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How we test nappies

Our testing reveals which disposable nappies absorb quickly, avoid leaks, stay dry on the surface and stay secure on your bub.

hands holding a disposable nappy

Our starting point for testing nappies is simply this: what do parents want from a nappy for their child? To find out, our specialist CHOICE Consumer Insights research team designed a survey which went out to 500 parents of children aged under two.

Here's what you told us is very important in a nappy:

  • 75% of you are looking for a nappy that doesn't leak.
  • 72% find it very important that a nappy is absorbent.

This has helped shape our nappy testing and means we can deliver useful results that help you buy better.

Our expert testers

For this test, we bought brands within the newborn, infant, crawler, toddler, walker and junior sized nappies and sent them to an external laboratory for testing. In-house, we worked out the value for money of each product by determining the cost per nappy (based on the largest pack size available) and we also looked at any labelling claims on the pack, such as whether the nappies are latex free or suitable for sensitive skin.

How we choose what we test

With most of our product testing, our aim is to test the most popular models on the market and what you're most likely to see in retailers. In the case of nappies, our buyers purchased all of the products they could find on supermarket shelves in the newborn, infant, crawler, toddler, walker and junior categories.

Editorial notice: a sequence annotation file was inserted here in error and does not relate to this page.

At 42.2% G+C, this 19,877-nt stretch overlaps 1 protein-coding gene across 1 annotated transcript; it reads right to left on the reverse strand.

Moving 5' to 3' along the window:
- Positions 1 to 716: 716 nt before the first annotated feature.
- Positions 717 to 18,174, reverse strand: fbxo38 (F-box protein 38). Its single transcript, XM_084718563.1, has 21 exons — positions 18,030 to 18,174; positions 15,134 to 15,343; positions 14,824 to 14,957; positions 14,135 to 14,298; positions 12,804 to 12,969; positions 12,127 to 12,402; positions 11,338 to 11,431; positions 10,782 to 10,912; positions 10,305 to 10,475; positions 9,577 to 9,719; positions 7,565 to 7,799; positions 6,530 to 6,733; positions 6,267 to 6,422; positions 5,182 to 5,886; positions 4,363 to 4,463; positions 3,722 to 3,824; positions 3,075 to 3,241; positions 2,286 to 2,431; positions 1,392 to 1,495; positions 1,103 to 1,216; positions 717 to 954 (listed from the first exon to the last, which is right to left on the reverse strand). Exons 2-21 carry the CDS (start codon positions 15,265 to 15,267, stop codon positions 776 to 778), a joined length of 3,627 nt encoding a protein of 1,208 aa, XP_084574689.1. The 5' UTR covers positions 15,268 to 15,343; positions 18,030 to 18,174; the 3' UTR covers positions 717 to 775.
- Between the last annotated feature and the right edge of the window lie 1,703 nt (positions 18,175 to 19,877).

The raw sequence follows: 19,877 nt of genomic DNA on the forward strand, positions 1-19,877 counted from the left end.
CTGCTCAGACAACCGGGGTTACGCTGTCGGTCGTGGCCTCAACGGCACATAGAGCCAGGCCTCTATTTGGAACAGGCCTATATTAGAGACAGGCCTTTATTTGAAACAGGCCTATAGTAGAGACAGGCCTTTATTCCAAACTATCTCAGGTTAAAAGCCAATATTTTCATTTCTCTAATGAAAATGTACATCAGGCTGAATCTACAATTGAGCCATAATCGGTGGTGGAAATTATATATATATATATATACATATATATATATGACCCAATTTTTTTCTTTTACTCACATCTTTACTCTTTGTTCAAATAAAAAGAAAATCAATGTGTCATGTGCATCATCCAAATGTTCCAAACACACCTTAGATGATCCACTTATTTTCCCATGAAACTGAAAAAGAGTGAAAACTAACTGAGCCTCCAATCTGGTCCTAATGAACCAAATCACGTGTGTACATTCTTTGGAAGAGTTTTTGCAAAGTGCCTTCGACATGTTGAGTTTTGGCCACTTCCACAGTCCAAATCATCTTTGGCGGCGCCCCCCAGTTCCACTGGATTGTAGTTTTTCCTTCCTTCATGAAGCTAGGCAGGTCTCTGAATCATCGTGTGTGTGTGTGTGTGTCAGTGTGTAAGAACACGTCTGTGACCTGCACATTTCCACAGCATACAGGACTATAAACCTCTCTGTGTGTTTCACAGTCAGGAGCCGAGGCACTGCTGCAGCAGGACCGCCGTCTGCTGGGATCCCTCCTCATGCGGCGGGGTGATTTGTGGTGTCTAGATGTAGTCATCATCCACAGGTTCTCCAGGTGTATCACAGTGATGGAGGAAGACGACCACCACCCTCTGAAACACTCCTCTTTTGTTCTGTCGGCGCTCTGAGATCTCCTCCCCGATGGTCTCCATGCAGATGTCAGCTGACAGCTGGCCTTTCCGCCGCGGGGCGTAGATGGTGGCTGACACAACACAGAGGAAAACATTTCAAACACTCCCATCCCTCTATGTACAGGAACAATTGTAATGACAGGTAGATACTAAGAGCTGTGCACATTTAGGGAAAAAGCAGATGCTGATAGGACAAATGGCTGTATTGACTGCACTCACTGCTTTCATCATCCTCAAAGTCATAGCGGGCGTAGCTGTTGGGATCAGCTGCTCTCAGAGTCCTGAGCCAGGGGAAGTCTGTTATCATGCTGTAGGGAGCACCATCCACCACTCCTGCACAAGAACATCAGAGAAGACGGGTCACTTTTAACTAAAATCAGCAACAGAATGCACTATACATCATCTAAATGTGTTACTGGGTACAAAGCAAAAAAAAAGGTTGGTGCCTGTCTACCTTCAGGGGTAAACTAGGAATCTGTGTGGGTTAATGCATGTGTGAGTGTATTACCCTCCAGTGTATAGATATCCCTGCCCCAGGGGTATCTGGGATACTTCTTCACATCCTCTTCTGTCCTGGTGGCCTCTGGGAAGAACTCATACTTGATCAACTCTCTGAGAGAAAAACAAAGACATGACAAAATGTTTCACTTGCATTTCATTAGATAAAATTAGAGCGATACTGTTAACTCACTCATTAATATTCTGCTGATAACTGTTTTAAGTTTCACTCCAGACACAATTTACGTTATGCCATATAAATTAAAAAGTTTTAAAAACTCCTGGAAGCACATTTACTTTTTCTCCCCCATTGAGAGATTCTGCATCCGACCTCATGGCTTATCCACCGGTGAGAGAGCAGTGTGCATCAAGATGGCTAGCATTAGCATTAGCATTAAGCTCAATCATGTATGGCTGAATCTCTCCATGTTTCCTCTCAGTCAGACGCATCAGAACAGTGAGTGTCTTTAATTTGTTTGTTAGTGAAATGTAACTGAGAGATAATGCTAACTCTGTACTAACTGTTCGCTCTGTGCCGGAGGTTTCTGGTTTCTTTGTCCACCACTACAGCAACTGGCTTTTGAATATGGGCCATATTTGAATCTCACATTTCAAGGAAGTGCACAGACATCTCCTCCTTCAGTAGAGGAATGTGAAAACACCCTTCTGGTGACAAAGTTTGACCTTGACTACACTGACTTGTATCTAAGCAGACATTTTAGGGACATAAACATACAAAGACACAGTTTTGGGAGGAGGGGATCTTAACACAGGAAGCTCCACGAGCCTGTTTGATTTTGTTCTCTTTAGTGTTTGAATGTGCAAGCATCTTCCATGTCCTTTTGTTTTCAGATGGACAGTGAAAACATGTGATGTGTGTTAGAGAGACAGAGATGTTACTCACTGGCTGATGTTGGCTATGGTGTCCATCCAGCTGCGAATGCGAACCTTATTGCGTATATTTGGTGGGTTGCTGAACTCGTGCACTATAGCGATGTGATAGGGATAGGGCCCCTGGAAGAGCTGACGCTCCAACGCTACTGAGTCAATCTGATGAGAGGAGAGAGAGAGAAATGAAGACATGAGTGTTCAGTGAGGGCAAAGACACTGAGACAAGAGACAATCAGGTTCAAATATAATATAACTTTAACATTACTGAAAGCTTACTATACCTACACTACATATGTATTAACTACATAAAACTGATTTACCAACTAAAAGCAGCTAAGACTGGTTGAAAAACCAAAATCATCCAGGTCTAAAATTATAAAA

How we test disposable nappies

Every nappy we test is given a CHOICE Expert Rating, our overall score, which is made up of:

  • absorption (40%)
  • leakage (30%)
  • rewet (20%)
  • velcro strength (10%).

Absorption test

Using synthetic urine, gushes of the liquid are dosed into the centre of the nappy using a pump. 

  • For newborn nappies each gush is 30mL
  • For infant nappies each gush is 40mL
  • For crawler nappies each gush is 50mL
  • For toddler nappies each gush is 55mL
  • For walker nappies each gush is 60mL
  • For junior nappies each gush is 65mL

This simulates a child wearing the nappy overnight. We measure the amount of time it takes for the liquid to disappear, and this is repeated four times with a five-minute gap between each gush. The total time taken for all four gushes to be absorbed is the absorption speed.

Leakage test

This is a visual assessment. We check if any leaks come out the side of the nappy.

Rewet test

Five minutes after the last gush from the absorption test, six pre-weighed dry filter papers are placed on the wet nappy and held down for 30 seconds. The filter paper is then removed and weighed. Ideally, the filter paper should remain relatively dry.

Velcro strength test

We attach one side of the velcro to the nappy, then we place a pin through the tip of the velcro with an empty container hanging off the pin. The container is slowly filled with water at a constant rate until the velcro breaks free. The total weight required to make the velcro break free is converted to force in Newtons. We test both the left and right side and then create an average across both sides, then we repeat the test five times and our final velcro strength score is calculated.

We care about accuracy. See something that's not quite right in this article? Let us know or read more about fact-checking at CHOICE.

Stock images: Getty, unless otherwise stated.